I put on my angry face, gritted my teeth, and obsessively watched my Garmin move slower than I thought was even possible. At one point, I took it off and jostled it around a bit, sure that it was broken. Luckily, or perhaps unluckily for me, it wasn’t broken; I was just going that slowly. I scolded myself, I threw myself a big pity party, I got good and mad about not being able to do what I wanted to do, and yet I didn’t give up. I dug deep, I held on, and I pushed through it. As my driveway came into view, I was overcome with emotion. I started to cry from sheer relief at being done and also to be rid of that hateful black cloud. Once I was done running and thinking clearly again, I realized with some embarrassment that the hateful black cloud is me. There is no escaping her. Secretly (or not so secretly anymore), I’m afraid that I can’t do it. I’m afraid that I’m not good enough, not fast enough, not thin enough, and not disciplined enough. And I won’t ever be able to stop that voice in my head until I can give myself some credit for the past and believe that I really can do whatever I set my mind to. A friend gave me a wonderful magnet from Fellow Flowers that says “And when she realized she was brave enough, everything changed.” It’s a great reminder about the power of our own voice. FF

Running has a way of bringing out the very essence of life in each mile like that. There’s no escape from who you are and what lies beneath the surface. So this is what I want you to do if the black cloud comes for you. Just for right now, just for this run, and just for today, shut down that black cloud. Be proud of yourself even if you are not where you want to be. Be proud of what you can do even if you aspire to do more one day. Remember where you have come from, what you have survived, and what you have done in order to get here. Believe that you have done the best that you could given the circumstances, know that you have made mistakes but learned much from them, and realize you are always progressing towards something better. We choose what the voice in our head has to say to us – make it something worth listening to.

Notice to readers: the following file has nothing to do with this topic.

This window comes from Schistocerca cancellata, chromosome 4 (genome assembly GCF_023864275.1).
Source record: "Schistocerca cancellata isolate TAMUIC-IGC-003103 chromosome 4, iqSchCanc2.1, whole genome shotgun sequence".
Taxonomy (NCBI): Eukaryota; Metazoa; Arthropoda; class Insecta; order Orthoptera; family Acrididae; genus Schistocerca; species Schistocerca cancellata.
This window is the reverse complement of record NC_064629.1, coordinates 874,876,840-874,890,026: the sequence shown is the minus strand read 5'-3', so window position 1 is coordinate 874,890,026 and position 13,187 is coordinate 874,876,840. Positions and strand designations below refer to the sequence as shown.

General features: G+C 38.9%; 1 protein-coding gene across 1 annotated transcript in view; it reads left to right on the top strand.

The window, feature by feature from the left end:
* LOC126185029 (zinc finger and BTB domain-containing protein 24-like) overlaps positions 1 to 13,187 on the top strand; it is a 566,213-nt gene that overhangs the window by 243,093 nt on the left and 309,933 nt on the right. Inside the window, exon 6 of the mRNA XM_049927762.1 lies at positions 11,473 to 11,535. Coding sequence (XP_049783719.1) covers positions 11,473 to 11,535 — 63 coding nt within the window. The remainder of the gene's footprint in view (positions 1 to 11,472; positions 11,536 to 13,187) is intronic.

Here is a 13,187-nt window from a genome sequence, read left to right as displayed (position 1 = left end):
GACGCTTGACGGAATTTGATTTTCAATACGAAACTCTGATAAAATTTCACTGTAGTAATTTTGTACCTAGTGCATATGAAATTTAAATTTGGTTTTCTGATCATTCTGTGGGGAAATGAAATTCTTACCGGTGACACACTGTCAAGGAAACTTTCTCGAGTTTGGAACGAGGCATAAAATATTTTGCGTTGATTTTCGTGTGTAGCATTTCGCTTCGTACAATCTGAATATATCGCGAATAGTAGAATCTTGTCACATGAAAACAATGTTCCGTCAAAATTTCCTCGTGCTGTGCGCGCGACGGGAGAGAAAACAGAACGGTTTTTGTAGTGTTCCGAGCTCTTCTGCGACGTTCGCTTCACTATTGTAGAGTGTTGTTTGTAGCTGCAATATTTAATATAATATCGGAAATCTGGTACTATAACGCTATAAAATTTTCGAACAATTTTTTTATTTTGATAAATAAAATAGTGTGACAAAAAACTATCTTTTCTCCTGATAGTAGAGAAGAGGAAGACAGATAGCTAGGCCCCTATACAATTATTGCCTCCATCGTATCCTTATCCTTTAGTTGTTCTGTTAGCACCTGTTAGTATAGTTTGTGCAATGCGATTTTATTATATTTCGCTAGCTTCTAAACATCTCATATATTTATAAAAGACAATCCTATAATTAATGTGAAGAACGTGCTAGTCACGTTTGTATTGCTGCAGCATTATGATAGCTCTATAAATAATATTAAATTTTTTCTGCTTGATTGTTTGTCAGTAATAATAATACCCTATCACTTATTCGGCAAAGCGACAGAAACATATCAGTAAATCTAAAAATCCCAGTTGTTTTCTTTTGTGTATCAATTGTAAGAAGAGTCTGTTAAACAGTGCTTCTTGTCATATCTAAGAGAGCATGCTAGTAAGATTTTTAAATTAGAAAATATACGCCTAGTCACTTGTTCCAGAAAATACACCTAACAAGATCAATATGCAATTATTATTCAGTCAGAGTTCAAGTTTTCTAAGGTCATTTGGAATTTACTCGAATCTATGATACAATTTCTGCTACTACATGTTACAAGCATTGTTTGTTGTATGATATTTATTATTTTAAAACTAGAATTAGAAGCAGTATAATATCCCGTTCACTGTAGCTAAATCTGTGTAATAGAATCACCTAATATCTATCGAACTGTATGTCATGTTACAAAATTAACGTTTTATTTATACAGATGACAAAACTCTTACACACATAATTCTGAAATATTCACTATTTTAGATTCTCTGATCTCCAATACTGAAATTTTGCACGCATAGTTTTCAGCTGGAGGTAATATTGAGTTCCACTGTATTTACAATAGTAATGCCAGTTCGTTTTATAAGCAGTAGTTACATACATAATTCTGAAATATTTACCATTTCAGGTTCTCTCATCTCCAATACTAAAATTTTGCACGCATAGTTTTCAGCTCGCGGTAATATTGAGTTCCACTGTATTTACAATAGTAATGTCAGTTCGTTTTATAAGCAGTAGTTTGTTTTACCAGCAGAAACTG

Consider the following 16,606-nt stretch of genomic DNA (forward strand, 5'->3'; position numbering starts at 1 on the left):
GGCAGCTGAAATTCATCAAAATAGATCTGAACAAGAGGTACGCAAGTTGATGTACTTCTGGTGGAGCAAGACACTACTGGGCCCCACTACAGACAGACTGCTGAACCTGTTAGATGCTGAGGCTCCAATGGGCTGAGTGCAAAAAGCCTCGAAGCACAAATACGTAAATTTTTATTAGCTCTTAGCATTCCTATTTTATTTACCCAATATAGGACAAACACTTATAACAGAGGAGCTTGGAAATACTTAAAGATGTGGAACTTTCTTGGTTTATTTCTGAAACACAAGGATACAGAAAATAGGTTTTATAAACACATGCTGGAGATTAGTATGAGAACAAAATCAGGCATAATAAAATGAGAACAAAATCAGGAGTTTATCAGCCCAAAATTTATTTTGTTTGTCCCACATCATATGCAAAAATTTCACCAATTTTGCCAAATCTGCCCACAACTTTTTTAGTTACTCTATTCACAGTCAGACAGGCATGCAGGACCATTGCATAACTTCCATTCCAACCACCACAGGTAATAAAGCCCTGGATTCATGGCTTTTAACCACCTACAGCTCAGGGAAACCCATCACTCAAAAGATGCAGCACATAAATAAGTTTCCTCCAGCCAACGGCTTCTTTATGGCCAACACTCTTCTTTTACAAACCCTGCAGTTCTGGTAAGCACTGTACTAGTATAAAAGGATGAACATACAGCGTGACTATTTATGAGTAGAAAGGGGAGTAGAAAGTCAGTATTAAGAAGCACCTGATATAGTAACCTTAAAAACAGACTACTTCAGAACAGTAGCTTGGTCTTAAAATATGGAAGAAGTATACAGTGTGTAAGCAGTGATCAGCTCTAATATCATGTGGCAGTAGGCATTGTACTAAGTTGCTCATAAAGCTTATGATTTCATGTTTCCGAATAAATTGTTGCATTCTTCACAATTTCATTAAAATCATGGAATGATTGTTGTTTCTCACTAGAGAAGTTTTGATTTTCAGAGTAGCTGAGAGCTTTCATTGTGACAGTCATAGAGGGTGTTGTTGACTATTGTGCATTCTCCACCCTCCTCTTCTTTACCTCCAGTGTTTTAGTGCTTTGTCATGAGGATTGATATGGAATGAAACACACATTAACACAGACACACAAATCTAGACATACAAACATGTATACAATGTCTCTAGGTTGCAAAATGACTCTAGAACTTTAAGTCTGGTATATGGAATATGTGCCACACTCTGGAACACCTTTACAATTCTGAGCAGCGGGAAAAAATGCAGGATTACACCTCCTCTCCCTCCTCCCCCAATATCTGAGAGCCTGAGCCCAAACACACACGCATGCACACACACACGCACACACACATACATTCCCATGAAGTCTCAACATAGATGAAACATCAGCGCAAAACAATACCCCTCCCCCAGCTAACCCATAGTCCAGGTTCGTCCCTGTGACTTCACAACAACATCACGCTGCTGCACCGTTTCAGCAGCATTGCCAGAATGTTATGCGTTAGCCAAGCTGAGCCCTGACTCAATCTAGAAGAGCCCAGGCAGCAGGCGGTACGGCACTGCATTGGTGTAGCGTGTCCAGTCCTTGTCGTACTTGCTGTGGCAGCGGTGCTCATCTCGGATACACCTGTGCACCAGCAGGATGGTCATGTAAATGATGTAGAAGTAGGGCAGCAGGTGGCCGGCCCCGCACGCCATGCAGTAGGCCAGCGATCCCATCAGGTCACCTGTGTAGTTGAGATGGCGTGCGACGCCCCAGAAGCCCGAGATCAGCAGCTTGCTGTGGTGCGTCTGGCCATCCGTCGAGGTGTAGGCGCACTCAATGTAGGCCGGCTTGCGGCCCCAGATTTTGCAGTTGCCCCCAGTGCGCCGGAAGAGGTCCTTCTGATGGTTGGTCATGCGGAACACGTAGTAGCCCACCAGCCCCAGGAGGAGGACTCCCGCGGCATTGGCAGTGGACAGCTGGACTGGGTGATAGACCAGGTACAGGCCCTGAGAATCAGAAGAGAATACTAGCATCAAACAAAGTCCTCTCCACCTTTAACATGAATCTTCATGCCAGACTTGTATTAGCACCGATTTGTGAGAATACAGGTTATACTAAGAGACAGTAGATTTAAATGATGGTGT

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An ode to my treadmill

Originally posted at http://53riverbankrun.com/blog/roadwarriors/2014/06/04/an-ode-to-my-treadmill/